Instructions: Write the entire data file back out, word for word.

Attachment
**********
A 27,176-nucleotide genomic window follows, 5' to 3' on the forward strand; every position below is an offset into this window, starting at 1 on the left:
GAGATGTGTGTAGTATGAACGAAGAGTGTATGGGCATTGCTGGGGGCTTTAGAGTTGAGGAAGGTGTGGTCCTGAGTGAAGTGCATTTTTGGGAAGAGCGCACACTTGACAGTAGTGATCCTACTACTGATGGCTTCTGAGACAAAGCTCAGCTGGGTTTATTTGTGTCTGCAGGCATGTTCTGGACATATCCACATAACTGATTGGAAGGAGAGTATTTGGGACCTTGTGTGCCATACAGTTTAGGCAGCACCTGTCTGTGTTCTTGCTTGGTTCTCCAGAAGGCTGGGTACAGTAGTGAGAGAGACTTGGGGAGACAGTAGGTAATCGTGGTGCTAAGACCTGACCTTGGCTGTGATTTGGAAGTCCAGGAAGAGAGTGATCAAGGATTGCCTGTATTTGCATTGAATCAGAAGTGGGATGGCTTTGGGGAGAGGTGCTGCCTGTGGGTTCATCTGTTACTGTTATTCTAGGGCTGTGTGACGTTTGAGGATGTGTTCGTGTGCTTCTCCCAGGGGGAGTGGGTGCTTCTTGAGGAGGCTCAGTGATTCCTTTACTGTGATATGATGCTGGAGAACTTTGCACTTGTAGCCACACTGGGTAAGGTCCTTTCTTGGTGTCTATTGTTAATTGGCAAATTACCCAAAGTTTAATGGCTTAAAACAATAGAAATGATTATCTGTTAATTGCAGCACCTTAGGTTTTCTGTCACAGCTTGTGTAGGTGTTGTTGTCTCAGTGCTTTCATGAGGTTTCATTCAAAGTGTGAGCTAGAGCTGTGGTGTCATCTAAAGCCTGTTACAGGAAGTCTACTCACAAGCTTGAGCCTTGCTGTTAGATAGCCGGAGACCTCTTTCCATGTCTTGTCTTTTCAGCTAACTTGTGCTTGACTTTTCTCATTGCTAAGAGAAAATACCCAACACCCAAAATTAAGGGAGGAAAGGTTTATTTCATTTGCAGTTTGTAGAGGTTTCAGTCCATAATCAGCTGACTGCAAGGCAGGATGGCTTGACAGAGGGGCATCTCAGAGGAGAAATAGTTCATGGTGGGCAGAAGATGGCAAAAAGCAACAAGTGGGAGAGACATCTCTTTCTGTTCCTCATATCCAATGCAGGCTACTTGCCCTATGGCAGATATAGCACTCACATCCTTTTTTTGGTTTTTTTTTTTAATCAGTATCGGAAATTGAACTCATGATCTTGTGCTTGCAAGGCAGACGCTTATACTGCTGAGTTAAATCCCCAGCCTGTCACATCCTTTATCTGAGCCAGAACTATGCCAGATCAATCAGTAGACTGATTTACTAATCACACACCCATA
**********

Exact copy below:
A 27,176-nucleotide genomic window follows, 5' to 3' on the forward strand; every position below is an offset into this window, starting at 1 on the left:
GAGATGTGTGTAGTATGAACGAAGAGTGTATGGGCATTGCTGGGGGCTTTAGAGTTGAGGAAGGTGTGGTCCTGAGTGAAGTGCATTTTTGGGAAGAGCGCACACTTGACAGTAGTGATCCTACTACTGATGGCTTCTGAGACAAAGCTCAGCTGGGTTTATTTGTGTCTGCAGGCATGTTCTGGACATATCCACATAACTGATTGGAAGGAGAGTATTTGGGACCTTGTGTGCCATACAGTTTAGGCAGCACCTGTCTGTGTTCTTGCTTGGTTCTCCAGAAGGCTGGGTACAGTAGTGAGAGAGACTTGGGGAGACAGTAGGTAATCGTGGTGCTAAGACCTGACCTTGGCTGTGATTTGGAAGTCCAGGAAGAGAGTGATCAAGGATTGCCTGTATTTGCATTGAATCAGAAGTGGGATGGCTTTGGGGAGAGGTGCTGCCTGTGGGTTCATCTGTTACTGTTATTCTAGGGCTGTGTGACGTTTGAGGATGTGTTCGTGTGCTTCTCCCAGGGGGAGTGGGTGCTTCTTGAGGAGGCTCAGTGATTCCTTTACTGTGATATGATGCTGGAGAACTTTGCACTTGTAGCCACACTGGGTAAGGTCCTTTCTTGGTGTCTATTGTTAATTGGCAAATTACCCAAAGTTTAATGGCTTAAAACAATAGAAATGATTATCTGTTAATTGCAGCACCTTAGGTTTTCTGTCACAGCTTGTGTAGGTGTTGTTGTCTCAGTGCTTTCATGAGGTTTCATTCAAAGTGTGAGCTAGAGCTGTGGTGTCATCTAAAGCCTGTTACAGGAAGTCTACTCACAAGCTTGAGCCTTGCTGTTAGATAGCCGGAGACCTCTTTCCATGTCTTGTCTTTTCAGCTAACTTGTGCTTGACTTTTCTCATTGCTAAGAGAAAATACCCAACACCCAAAATTAAGGGAGGAAAGGTTTATTTCATTTGCAGTTTGTAGAGGTTTCAGTCCATAATCAGCTGACTGCAAGGCAGGATGGCTTGACAGAGGGGCATCTCAGAGGAGAAATAGTTCATGGTGGGCAGAAGATGGCAAAAAGCAACAAGTGGGAGAGACATCTCTTTCTGTTCCTCATATCCAATGCAGGCTACTTGCCCTATGGCAGATATAGCACTCACATCCTTTTTTTGGTTTTTTTTTTTAATCAGTATCGGAAATTGAACTCATGATCTTGTGCTTGCAAGGCAGACGCTTATACTGCTGAGTTAAATCCCCAGCCTGTCACATCCTTTATCTGAGCCAGAACTATGCCAGATCAATCAGTAGACTGATTTACTAATCACACACCCATA